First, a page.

Controversial US religious figure Jesse Jackson on Tuesday told the first World Policy Forum in France that if elected president, Barack Obama will throw off the shackles of what he called "Zionist" control of American policy.
In remarks carried by The New York Post, Jackson claimed that powerful "Zionists" and "Zionist" lobbies have for decades forced consecutive US governments to "put Israel's interests first" when forming policy regarding the Middle East.
If Obama wins the presidential election in November, Jackson is certain that the "Zionists" will lose a tremendous amount of clout in Washington.
Unlike President George W. Bush, Obama will actually force Israel to surrender its biblical heartland for the creation of a Palestinian Arab state, the current absence of which Jackson is adamant lies at the root of all other regional problems.
The Obama campaign immediately tried to distance itself from Jackson's remarks by issuing a statement pointing out that the outspoken preacher "is not an adviser to the Obama campaign and is therefore in no position to interpret or share Barack Obama's views on Israel and foreign policy."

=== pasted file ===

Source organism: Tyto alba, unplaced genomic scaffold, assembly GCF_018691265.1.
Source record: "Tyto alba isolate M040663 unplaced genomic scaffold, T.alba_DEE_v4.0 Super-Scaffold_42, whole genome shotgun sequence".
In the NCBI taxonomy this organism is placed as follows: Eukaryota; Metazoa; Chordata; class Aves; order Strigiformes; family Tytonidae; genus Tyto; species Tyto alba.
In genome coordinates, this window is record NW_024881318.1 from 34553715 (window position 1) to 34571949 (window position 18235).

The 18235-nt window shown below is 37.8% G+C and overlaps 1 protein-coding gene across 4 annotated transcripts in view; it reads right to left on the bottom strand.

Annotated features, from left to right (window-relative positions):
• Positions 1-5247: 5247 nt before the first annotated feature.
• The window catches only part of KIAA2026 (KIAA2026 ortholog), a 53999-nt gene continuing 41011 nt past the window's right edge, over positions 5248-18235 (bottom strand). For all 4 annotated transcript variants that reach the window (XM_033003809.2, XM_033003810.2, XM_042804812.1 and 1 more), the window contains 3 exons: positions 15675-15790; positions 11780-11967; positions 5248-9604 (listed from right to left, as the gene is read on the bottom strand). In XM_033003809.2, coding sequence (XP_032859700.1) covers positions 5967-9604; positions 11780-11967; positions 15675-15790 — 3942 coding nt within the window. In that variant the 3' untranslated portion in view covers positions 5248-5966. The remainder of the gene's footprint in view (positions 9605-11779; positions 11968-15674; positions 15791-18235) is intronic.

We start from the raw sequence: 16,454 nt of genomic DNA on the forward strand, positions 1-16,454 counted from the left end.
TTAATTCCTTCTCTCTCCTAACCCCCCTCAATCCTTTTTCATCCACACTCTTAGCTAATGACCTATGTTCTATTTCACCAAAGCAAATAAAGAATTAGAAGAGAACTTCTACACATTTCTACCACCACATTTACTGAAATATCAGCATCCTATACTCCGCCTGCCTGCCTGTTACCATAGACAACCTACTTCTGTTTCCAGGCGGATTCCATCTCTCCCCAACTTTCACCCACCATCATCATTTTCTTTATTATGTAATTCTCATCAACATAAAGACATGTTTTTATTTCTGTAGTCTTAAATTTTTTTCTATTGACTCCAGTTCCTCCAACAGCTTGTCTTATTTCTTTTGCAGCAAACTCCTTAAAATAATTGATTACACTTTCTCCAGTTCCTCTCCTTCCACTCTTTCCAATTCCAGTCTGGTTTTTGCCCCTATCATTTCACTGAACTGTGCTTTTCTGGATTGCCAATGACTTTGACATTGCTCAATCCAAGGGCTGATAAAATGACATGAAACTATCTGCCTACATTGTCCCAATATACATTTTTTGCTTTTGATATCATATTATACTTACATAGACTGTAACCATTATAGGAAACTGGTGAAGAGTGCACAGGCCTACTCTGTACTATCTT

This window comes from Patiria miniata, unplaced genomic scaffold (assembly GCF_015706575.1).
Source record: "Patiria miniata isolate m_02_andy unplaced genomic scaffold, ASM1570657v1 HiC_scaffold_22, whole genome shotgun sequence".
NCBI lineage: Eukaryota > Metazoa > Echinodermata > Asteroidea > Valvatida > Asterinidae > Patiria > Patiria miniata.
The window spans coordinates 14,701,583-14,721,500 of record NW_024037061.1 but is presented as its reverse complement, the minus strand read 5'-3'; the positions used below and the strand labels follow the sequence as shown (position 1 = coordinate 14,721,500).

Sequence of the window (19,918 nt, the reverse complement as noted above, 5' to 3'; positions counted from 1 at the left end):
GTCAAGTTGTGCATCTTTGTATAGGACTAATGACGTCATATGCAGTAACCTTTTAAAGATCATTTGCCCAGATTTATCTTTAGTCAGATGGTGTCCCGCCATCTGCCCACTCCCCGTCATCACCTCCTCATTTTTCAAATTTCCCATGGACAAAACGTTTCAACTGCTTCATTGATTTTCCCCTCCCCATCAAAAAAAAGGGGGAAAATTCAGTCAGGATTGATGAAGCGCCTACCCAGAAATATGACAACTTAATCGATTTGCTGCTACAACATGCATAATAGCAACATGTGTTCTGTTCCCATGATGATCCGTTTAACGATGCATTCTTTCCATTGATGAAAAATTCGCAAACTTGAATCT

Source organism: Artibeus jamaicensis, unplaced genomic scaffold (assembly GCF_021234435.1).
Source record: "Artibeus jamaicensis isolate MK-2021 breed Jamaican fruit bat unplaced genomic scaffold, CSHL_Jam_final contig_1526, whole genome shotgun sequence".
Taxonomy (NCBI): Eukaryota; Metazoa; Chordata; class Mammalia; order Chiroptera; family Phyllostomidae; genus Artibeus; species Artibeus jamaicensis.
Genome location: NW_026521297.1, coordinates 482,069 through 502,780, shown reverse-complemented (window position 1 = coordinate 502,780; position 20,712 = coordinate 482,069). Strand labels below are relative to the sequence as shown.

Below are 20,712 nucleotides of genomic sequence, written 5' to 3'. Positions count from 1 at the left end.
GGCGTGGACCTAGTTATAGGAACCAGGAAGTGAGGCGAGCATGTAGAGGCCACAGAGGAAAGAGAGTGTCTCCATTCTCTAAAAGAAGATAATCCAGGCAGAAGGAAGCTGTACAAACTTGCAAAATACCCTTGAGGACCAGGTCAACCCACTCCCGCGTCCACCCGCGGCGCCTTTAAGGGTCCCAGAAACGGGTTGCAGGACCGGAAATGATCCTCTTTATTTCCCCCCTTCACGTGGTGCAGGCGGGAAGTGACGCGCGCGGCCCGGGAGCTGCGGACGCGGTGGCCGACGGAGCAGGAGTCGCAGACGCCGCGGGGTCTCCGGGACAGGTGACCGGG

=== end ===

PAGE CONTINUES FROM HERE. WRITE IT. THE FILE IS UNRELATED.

During a campaign stop to speak with Jewish leaders in Cleveland in February, Obama rejected the pro-Land of Israel sentiment - what many would term as "Zionism" - espoused by many of Israel's supporters in the US.
Obama insisted that backing the Jews' biblical, historical and legal claims to disputed territories "can't be the measure of our friendship with Israel."
Nor can supporting the view that only by defeating its Islamic foes can Israel enjoy any semblence of peace and security, continued Obama, who at the time was fighting to win the Democrat Party nomination for president.